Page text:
Sydney man charged with possessing and transmitting child abuse material


Editor's Note: Arrest footage and audio grabs from AFP Detective Sergeant Jarryd Dunbar are available for download.

A 36-year-old man is expected to face Sydney Central Local Court tomorrow morning (Thursday, 10 March 2022) charged with online child abuse-related offences by the Australian Federal Police.

The AFP's Eastern Command Child Protection Operations team charged the NSW man earlier today (9 March 2022) after officers searched his Kensington home and allegedly found child abuse material on two mobile phones and a laptop.

He was allegedly identified as a result of analysis of data seized during last week's arrest of a 26-year-old Lower North Shore man.

Police have seized the electronic devices found at the 36-year-old's home and they will be subject to further forensic examination.

The man was arrested and charged with:

  • Possess child abuse material, contrary to section 91H(2) of the Crimes Act 1900 (NSW). The maximum penalty for this offence is 10 years' imprisonment; and
  • Three counts of possess or control child abuse material obtained or accessed using a carriage service, contrary to section 474.22A of the Criminal Code 1995 (Cth). The maximum penalty for this offence is 15 years' imprisonment; and
  • Use carriage service to transmit, makes available, publish, distribute or promote child abuse material, contrary to section 474.22(1)(a)(iii) of the Criminal Code 1995 (Cth). The maximum penalty for this offence is 15 years' imprisonment.

AFP Detective Sergeant Jarryd Dunbar said AFP officers work tirelessly to ensure anyone involved in the exploitation or sexual abuse of children is identified and prosecuted.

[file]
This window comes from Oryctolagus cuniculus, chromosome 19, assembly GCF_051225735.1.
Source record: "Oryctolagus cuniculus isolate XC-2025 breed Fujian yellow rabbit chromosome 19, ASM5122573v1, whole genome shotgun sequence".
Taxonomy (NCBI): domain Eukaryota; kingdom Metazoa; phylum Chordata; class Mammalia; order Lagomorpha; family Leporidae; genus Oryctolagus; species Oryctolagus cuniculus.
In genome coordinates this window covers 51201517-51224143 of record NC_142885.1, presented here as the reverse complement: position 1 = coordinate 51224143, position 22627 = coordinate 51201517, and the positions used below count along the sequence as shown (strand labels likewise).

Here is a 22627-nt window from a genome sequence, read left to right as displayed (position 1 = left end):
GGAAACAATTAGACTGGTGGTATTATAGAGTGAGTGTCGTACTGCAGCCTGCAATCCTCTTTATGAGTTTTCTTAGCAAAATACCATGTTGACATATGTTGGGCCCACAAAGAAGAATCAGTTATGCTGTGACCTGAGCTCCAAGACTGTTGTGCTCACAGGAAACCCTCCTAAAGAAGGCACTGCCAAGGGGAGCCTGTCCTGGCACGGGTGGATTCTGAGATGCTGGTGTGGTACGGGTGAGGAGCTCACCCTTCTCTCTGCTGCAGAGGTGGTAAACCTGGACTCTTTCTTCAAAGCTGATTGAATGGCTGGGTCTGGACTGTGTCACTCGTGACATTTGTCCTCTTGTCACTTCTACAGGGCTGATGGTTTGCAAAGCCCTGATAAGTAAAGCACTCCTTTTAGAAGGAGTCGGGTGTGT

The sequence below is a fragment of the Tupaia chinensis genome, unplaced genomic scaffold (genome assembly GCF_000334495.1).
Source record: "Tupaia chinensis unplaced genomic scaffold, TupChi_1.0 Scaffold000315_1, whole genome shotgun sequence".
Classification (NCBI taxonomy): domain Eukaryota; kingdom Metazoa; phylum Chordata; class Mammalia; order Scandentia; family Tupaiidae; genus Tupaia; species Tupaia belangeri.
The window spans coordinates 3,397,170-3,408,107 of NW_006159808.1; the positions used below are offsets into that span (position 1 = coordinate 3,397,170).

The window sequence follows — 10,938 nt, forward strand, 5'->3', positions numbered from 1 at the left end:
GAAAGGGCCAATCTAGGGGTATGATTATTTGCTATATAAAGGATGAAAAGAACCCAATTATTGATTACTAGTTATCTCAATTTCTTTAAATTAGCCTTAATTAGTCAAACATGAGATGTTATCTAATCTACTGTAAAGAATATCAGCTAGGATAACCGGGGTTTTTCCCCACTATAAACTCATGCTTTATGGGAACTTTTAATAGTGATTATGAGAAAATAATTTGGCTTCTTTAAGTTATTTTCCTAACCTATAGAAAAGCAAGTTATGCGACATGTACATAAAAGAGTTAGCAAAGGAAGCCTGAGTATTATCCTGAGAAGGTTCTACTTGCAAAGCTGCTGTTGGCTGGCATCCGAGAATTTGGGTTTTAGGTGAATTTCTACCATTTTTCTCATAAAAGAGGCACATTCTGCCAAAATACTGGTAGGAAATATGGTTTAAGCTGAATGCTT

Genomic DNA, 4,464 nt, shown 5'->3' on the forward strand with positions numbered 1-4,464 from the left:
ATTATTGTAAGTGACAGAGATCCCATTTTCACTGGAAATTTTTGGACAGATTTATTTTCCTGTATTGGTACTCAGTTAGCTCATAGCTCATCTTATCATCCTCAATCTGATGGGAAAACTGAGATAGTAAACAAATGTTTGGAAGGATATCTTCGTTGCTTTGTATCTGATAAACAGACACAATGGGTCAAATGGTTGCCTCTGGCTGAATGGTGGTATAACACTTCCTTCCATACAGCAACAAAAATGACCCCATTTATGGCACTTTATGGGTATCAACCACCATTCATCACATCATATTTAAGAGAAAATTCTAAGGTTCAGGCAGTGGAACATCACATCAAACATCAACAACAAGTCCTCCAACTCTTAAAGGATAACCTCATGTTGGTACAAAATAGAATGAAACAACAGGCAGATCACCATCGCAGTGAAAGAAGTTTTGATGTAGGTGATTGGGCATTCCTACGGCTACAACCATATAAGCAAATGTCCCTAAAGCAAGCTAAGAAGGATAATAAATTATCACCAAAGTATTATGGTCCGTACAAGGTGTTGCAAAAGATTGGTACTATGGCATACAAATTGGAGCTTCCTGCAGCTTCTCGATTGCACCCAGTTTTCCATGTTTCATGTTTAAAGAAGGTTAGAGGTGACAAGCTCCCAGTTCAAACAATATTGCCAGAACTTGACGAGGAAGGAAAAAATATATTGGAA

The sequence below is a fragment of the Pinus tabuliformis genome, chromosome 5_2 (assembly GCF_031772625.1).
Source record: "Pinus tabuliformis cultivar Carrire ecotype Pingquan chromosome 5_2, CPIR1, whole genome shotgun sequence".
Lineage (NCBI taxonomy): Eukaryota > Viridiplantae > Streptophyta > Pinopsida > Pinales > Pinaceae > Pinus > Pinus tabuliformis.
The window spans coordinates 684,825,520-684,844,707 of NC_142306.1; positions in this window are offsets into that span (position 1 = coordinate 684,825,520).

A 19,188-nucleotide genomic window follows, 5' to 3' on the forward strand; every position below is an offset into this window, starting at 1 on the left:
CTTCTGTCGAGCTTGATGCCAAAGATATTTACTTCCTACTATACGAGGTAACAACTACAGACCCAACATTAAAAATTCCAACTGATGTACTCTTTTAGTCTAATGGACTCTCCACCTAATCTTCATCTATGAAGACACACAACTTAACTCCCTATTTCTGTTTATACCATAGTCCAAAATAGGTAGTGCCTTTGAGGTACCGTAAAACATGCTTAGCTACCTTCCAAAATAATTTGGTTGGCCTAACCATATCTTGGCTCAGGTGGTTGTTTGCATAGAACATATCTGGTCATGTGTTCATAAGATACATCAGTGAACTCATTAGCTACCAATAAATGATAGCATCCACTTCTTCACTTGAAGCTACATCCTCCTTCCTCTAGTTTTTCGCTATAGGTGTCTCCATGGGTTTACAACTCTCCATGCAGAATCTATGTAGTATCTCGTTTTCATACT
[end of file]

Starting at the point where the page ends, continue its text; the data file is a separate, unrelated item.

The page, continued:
The AFP is urging the public to help it solve cold case child abuse investigations through its Stop Child Abuse – Trace an Object initiative.

The smallest clue can often help solve a case. The world-leading initiative, is centred on the publishing of non-confrontational images that can be seen in child exploitation online material such as pieces of clothing or bedding.

Australian investigators believe the images are linked to victims in the Asia Pacific Region, including Australia, and are calling on the community to view the images and make a report at the ACCCE website.

The AFP and its partners are committed to stopping child exploitation and abuse and the ACCCE is at the centre of a collaborative national approach.

The ACCCE brings together specialist expertise and skills in a central hub, supporting investigations into child sexual abuse and developing prevention strategies focused on creating a safer online environment.

Members of the public are urged to call Crime Stoppers on 1800 333 000 if they have information about people involved in child abuse and exploitation .

If you know abuse is happening right now or a child is at risk, call police immediately on 000.

If you or someone you know are impacted by child sexual abuse and online exploitation there are support services available.

Advice and support for parents and carers about how they can help protect children online can be found at ThinkUKnow, an AFP-led education program designed to prevent online child sexual exploitation.

Note to media:


The correct legal term is Child Abuse Material – the move to this wording was among amendments to Commonwealth legislation in 2019 to more accurately reflect the gravity of the crimes and the harm inflicted on victims.

Use of the phrase "child pornography" is inaccurate and benefits child sex abusers because it:

  • indicates legitimacy and compliance on the part of the victim and therefore legality on the part of the abuser; and
  • conjures images of children posing in 'provocative' positions, rather than suffering horrific abuse. Every photograph or video captures an actual situation where a child has been abused.

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Read the AFP Annual Report 2021-22

Australian Centre to Counter Child Exploitation - visit website

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